Axe, the first American film appearing on the DPP's list sets the tone and style for many of the films from the US appearing throughout the index of prohibited titles - low budget, designed and packaged for the exploitation market, and directed by regional film makers otherwise forever doomed to obscurity.
Directed by Frederick Friedel, probably sometime around the mid-70's (the film is officially dated 1977, but it may have been filmed earlier), Axe begins like a hardboiled crime movie but winds up somewhere completely different by the time the end credits roll. In the film, three gangsters arrive at an isolated farmhouse occupied by Lisa, a teenage girl who cares for her paralysed grandfather. When one of the men attempt to rape the girl, it awakens a latent streak of violence within her...
For the most part, Axe is a moody, even quietly unassuming film - there's some bloody violence around half-way mark when Lisa takes a straight razor to one of her attackers, but Axe is less a riff on The Texas Chainsaw Massacre but more Polanksi's Repulsion - very obviously, the protagonist of Axe is suffering some kind of slow breakdown, perhaps the violence in her is a scream of rage against men - her wasted life spent in servitude to a comatose old man, and the unwelcome arrival and attentions of the thuggish gangsters. One of the quirks of the film is that Friedel is not inclined to offer any kind of explanation for the events taking place. Even a sequence where a man is seen running away from the farmhouse is never touched upon further - perhaps this barely seen character was some sort of peeping tom spying on Lisa and further eroding her sanity. Nobody is quite sure.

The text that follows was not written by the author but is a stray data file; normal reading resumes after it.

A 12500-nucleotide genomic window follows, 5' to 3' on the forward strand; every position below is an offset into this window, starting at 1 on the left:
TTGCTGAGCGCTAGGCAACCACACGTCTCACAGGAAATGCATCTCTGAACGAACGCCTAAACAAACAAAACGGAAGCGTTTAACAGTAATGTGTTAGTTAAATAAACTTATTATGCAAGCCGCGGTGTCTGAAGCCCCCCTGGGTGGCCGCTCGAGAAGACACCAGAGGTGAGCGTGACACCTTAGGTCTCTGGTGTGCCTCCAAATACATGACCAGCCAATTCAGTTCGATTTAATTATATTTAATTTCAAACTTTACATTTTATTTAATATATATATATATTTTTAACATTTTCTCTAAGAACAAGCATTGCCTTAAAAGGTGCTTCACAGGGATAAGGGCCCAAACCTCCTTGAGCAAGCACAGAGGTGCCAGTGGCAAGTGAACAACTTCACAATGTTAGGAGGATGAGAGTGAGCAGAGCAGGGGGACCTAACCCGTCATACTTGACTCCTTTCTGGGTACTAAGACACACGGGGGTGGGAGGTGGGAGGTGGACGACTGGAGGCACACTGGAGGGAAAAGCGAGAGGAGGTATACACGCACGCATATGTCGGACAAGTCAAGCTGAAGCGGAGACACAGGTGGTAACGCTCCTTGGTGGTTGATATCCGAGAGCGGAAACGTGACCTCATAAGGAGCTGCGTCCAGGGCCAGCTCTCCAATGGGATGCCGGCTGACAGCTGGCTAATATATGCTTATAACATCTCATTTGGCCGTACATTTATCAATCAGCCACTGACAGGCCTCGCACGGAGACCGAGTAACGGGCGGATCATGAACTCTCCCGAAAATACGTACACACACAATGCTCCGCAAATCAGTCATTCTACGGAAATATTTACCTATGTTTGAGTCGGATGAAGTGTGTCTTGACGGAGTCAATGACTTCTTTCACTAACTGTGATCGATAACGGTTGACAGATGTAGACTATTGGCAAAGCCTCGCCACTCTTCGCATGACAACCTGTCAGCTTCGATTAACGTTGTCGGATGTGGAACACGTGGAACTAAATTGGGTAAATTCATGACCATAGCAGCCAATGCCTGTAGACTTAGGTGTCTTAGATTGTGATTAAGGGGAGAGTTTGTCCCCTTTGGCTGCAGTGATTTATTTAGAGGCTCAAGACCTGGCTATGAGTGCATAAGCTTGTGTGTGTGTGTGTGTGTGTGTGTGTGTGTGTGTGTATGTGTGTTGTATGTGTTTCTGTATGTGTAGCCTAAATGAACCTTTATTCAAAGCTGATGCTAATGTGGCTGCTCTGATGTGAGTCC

Running a scant 68min (the final 5mins are devoted to the drawn out credits), Axe is a very accomplished little film - the performances are mostly very good. Jack Canon who plays Steele (good name for a crook), looks like a particularly mean Scott Reiniger of Dawn of the Dead and is suitably vicious to boot. Leslie Lee who plays Lisa gives a few stilted line readings, but her near-wordless performance is compelling for the expression of sadness on her face, so rigid it looks like a kabuki mask. Friedel's direction is subtle, making little of the gore, but conjuring up some hallucinatory images like a drowned snake in a bathtub, which later reappears as a discarded tie. A word about the sound design of the film - the score is a rather shrill but effective piece of bargain basement electronica, but throughout the film, audio straying from a television set is deliberately prominent in the mix, especially so during a scene where Steele tries to rape Lisa - the action played out to a sports commentary lending the scene a chilling quality.
Axe is now available in the UK on DVD, but the Something Weird DVD is the definitive release of this film. The film itself looks wonderful, the fullframe transfer bright, colorful and sharp, struck from an excellent print. Audio is perfectly fine, the soundtrack exhibits a few pops and crackles here and there but the dialogue and music is clear and robust. For the extras, Something Weird have provided their usual rag-tag flotsam and jetsam of short program fillers, a collection of trailers for some Harry Novak titles, and two trailers for Axe under the alternative titles, Lisa, Lisa and The Virgin Slaughter ("Death was her only lover!"). Something Weird have very generously included a second feature film on the DVD, an 86min obscure drama from 1977 entitled The Electric Chair, directed by Axe producer J.G Patterson.
Exactly why Axe was caught up in the DPP's dragnet is something of a mystery considering the film's gore and violence is minimal. However the label that distributed the VHS tape put out a version longer than the BBFC sanctioned theatrical release. Also, the plot synopsis on the back of the VRO video described Axe's protagonist as a 13-year old girl - she's clearly older in the film - but the DPP may have found this problematic.